Sharing Your Breast Cancer Story Creates Bonds Among Strangers

Beth Brophy Health Guide
  • I had lunch today with a friend, and her friend, who is undergoing breast cancer treatment, and looking for women to talk to who have survived the dreadful experience. I’m always happy to talk to other women, not because I am a naturally helpful and empathetic person, but because it’s the best way to repay the women who did the same for me when I was scared and uncertain about the future.

    Sharing a disease is a powerful way to create a bond among strangers. That’s the theory behind support groups, I guess, although I never wanted to join one. I don’t like groups, and I was too fragile during treatment to witness other women who were in an equally precarious state, or even worse. I’m all for sharing one on one, though.
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    One of things that still surprises me is the range of reactions women have to a breast cancer diagnosis: to keep working or to take a leave of absence, to attempt to carry on as if nothing has changed or to opt for a major break in the regularly scheduled programming, to put on a public face of courage and stoicism or to succumb to the dark side. I have come to learn, over the years, that my instant leap into the dark, pessimistic abyss, is not everyone’s first move.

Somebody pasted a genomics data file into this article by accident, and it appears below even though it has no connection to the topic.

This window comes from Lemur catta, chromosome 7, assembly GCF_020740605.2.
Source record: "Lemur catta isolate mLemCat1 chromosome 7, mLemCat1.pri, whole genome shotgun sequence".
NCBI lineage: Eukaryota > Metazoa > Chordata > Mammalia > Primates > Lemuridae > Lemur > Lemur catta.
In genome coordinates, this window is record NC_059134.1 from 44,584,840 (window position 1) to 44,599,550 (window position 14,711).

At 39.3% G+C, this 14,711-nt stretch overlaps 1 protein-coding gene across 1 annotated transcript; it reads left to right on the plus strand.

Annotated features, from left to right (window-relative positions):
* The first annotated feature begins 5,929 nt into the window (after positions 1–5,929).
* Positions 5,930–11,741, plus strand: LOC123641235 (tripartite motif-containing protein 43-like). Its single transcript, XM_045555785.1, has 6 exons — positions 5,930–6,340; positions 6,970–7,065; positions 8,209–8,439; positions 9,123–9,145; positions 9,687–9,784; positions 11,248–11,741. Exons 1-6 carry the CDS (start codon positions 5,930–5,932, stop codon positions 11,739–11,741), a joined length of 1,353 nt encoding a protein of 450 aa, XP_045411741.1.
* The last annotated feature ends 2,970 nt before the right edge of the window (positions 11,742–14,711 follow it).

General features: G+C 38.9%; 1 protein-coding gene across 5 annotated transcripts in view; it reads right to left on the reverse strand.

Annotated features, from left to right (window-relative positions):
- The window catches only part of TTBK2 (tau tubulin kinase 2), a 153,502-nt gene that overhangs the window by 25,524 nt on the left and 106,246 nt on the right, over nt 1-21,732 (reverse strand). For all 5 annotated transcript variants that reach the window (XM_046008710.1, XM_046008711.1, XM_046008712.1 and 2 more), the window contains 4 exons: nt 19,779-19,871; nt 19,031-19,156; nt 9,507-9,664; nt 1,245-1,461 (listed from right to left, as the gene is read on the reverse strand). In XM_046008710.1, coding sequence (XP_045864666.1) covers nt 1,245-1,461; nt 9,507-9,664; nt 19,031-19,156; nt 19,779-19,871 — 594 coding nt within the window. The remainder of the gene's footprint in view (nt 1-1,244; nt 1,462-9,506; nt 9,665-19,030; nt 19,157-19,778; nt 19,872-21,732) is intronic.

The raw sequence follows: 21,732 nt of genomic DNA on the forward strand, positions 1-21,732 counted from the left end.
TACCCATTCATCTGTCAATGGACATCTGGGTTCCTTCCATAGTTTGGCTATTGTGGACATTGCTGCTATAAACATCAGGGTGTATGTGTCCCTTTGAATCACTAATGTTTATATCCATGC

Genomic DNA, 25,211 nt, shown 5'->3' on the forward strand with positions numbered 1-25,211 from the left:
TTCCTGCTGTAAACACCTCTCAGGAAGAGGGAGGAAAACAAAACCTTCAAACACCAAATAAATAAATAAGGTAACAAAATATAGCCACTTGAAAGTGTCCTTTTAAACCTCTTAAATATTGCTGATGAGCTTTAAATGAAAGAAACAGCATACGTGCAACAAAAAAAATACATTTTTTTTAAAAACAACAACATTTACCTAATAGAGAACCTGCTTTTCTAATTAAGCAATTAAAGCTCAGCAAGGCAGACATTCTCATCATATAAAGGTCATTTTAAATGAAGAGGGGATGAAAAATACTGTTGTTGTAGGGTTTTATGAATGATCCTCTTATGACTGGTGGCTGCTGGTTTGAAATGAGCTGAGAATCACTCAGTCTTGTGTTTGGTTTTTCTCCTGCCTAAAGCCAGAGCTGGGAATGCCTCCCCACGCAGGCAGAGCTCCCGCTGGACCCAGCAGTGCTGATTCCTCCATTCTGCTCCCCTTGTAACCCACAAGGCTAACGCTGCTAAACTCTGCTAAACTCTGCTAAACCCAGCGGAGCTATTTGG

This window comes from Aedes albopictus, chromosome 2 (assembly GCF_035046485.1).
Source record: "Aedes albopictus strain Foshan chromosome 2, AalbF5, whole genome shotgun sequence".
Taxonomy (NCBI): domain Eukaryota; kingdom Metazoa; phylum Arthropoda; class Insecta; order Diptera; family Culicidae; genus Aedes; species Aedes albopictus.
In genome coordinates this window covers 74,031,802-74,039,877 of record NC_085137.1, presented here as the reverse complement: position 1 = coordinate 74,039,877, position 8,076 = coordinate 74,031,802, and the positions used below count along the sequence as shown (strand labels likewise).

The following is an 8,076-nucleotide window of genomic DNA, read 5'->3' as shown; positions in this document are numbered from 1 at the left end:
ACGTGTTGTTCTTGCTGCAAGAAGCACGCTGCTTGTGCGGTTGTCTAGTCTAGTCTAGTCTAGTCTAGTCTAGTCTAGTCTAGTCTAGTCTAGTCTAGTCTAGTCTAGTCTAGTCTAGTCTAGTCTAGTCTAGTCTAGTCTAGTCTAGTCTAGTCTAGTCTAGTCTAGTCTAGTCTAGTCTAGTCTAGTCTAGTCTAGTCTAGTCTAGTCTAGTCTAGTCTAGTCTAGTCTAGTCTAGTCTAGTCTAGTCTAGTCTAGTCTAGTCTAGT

Another surprising revelation is how some doctors continue to deny anecdotal evidence that I find overwhelmingly true among my acquaintances. For example, chemo brain, which brings on memory loss and absent-mindedness and lessens your ability to concentrate. And yes, the combination of instant menopause from chemotherapy and tamoxifen, causes many women to gain weight. And yes, the physical fatigue from cancer treatment can linger for many months, so don’t expect to feel like your old self soon, or perhaps ever again. And the mental fatigue should not be lightly dismissed, either.

    The medical myths alone are a good reason to share your experiences with other women who are going through what you did. At best, you can offer some helpful tips and solace. Just knowing that someone has been down the same road and is now in a healthier, happier place can make a big difference. I doubt the day will ever come when the need to “pay it forward” diminishes.

Published On: March 03, 2006